February 26, 2021

Get Your Cold War On


Get Your Cold War On
The fictional New York Global blares the headline: "Kennedy demands immediate withdrawal of Soviet missiles from Cuba." Valery Todorovsky Production Company

Russians obsessed with Cold War-era spy thrillers had a great week in mid-February when "The Optimists: Season 2 (Caribbean Season)" aired for two hours every night. The first season of the miniseries aired back in April 2017 on channel Rossiya-1.

The central plot is (warning: spoilers ahead!) a 1960s love story between a man who works in the Soviet Ministry of Foreign Affairs (Dmitry Nesterov played by Sergey Bezrukov) and an American photographer (Alex Bradley played by Elizaveta Boyarskaya). The star-crossed lovers give up their relationship to save the world: Alex has to leave the Soviet Union forever to inform JFK that Khrushchev is not trying to start World War III during the Cuban Missile Crisis.

Who, then, are the titular "optimists?" It is not entirely clear, but it is presumably the foreign affairs staff, who believe they are building a better future for their country and world. Or perhaps it is the ill-fated lovers, who have become personae non grata in each other's countries but have a scrap of hope when Nesterov is posted to Vietnam in the closing scene.

In an interview, Boyarskaya stated that her inspiration for the role was Jacqueline Kennedy.

Scene from "The Optimists"
This is the face of every American who finds herself in Russia: Elizaveta Boyarskaya as Alex Bradley. | Valery Todorovsky Production Company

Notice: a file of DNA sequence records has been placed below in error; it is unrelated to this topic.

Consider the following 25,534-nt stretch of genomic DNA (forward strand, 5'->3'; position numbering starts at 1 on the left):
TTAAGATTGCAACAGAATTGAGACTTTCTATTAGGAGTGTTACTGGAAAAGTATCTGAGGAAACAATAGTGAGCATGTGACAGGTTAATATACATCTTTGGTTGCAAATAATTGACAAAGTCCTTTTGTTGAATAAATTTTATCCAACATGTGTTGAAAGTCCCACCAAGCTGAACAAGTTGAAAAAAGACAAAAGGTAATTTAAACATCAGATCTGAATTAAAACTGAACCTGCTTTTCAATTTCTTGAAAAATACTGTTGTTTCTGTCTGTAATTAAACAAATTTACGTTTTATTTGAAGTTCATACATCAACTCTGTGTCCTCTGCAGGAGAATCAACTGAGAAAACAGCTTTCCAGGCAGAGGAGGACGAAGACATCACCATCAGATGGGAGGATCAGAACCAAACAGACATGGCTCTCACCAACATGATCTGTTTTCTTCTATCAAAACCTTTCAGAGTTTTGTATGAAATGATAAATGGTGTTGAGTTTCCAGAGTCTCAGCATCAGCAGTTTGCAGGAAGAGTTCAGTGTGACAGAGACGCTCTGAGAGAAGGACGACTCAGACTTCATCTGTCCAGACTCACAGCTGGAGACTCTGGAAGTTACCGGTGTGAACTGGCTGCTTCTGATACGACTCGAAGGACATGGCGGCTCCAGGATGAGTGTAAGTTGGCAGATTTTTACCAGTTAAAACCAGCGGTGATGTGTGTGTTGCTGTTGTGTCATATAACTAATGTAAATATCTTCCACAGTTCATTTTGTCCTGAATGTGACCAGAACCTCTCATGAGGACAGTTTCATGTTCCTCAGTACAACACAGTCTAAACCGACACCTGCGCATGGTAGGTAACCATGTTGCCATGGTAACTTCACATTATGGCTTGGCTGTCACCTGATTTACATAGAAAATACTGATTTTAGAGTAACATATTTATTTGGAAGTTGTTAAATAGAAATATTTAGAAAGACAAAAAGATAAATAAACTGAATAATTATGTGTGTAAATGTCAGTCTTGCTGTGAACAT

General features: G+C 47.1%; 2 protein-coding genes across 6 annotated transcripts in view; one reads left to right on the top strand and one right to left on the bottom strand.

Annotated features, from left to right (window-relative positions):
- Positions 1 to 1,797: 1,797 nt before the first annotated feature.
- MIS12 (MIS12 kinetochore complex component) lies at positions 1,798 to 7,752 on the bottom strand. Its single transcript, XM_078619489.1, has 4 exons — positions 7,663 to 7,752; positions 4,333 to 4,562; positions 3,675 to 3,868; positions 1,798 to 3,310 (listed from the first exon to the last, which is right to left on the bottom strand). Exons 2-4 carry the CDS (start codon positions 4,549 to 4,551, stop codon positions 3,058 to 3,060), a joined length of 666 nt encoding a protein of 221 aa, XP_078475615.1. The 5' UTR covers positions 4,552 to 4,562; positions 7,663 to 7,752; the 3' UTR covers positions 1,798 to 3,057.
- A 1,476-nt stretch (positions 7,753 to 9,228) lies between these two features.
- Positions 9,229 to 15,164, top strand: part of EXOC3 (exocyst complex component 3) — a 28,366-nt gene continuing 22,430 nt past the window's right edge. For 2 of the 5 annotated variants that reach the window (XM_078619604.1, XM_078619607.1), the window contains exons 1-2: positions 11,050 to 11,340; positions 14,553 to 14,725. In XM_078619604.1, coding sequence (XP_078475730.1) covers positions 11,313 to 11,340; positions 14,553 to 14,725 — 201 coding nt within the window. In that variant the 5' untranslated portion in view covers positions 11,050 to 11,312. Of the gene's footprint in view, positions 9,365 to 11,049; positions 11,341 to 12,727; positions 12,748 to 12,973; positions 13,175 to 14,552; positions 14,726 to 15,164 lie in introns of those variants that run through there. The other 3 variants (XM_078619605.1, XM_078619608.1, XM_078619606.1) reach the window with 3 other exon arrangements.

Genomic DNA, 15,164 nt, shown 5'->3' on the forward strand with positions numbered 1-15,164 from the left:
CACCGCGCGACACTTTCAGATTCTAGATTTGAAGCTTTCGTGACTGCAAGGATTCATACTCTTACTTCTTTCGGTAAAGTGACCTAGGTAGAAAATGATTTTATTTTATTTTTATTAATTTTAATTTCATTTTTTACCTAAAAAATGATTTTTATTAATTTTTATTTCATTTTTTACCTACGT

Minnesotan-Michigander Odin Biron plays Bradley's husband; his natural American accent can be heard under the Russian dubbing, but he trained as an actor at the Moscow Art Theatre.

Oh, and Che Guevara is there too, played by Spanish actor Andreas Muñoz. Check out a clip of Che Guevara: The Musical! ("Cuba is a dream!"), the show within the show, here.

One Russian site claims that "The Optimists" feels more American than Russian. It has a definite "The Americans" vibe – but with the action taking place across the pond and the cutaway shots going in the opposite direction. Maybe it feels American because the Soviet diplomats constantly drink alcohol, smoke foreign cigarettes, and sleep with everyone but their spouses. In a word, they are immoral.

The show is full of double agents and people you didn't know were agents, making for exciting, if not entirely original, Cold War nostalgia television.

Intro to "The Optimists"
Playing with submarines and sugar cubes to make Cuban rum in the opening credits. | Valery Todorovsky Production Company